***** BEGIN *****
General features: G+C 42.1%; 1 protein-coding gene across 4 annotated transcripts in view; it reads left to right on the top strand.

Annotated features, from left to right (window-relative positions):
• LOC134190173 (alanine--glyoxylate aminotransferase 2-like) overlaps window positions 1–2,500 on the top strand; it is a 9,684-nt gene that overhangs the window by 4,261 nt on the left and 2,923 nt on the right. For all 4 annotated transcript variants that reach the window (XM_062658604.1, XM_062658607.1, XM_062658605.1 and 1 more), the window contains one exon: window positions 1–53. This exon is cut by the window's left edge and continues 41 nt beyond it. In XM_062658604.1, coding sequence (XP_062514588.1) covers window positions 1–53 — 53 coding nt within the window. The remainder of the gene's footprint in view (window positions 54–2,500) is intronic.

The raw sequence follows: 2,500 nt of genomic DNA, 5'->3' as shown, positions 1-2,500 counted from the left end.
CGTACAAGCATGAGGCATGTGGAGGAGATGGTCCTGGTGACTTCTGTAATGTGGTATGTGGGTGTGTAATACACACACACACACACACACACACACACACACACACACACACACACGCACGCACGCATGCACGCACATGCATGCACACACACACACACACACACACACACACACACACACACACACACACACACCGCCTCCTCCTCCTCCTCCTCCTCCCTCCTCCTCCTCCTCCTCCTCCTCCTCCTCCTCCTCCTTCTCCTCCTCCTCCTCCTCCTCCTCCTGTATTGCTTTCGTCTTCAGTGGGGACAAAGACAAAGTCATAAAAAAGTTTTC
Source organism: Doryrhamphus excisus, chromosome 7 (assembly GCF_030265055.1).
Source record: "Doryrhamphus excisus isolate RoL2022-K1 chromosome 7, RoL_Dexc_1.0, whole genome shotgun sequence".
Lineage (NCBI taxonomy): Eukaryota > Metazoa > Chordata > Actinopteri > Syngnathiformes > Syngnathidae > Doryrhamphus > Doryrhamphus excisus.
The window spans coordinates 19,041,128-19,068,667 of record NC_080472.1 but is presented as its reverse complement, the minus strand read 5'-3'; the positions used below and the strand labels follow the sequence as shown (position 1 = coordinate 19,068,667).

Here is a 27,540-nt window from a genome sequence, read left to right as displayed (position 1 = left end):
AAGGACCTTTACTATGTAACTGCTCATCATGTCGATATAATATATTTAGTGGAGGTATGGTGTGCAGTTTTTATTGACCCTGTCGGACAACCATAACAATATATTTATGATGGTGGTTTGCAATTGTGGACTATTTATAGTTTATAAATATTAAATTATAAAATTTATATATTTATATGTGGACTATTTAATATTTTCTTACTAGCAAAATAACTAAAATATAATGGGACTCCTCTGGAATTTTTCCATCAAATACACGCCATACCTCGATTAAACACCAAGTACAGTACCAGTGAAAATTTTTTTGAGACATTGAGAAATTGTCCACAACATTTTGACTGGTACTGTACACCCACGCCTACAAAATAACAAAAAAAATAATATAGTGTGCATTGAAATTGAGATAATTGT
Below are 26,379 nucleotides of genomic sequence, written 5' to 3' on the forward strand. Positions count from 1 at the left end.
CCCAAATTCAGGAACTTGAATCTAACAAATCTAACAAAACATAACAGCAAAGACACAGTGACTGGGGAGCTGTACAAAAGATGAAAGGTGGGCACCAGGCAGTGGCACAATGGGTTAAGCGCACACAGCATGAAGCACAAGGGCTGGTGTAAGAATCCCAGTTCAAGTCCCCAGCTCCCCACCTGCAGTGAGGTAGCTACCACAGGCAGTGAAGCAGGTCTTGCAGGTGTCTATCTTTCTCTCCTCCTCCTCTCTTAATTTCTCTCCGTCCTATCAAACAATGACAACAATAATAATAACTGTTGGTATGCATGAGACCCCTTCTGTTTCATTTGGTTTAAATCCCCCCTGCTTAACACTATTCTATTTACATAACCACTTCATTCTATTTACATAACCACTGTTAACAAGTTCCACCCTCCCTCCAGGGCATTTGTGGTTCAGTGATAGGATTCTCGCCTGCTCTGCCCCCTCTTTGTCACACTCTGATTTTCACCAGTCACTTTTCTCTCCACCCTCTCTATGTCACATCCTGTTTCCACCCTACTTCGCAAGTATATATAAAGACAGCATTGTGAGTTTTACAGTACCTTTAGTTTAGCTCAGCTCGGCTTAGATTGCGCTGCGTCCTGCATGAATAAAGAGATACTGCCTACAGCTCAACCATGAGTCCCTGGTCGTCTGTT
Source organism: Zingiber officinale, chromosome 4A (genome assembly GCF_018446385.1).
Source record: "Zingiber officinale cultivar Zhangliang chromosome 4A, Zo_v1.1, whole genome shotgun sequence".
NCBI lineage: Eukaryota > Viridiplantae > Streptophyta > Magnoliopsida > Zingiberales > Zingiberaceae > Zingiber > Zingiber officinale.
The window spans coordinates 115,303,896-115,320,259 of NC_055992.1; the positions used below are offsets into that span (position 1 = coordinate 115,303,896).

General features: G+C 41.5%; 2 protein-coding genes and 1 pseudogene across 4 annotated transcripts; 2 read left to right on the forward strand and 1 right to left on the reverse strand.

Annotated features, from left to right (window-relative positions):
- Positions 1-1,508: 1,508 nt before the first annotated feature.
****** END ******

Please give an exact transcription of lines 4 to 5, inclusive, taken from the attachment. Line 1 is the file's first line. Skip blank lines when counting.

The raw sequence follows: 2,500 nt of genomic DNA, 5'->3' as shown, positions 1-2,500 counted from the left end.
CGTACAAGCATGAGGCATGTGGAGGAGATGGTCCTGGTGACTTCTGTAATGTGGTATGTGGGTGTGTAATACACACACACACACACACACACACACACACACACACACACACACACGCACGCACGCATGCACGCACATGCATGCACACACACACACACACACACACACACACACACACACACACACACACACACCGCCTCCTCCTCCTCCTCCTCCTCCCTCCTCCTCCTCCTCCTCCTCCTCCTCCTCCTCCTCCTTCTCCTCCTCCTCCTCCTCCTCCTCCTGTATTGCTTTCGTCTTCAGTGGGGACAAAGACAAAGTCATAAAAAAGTTTTC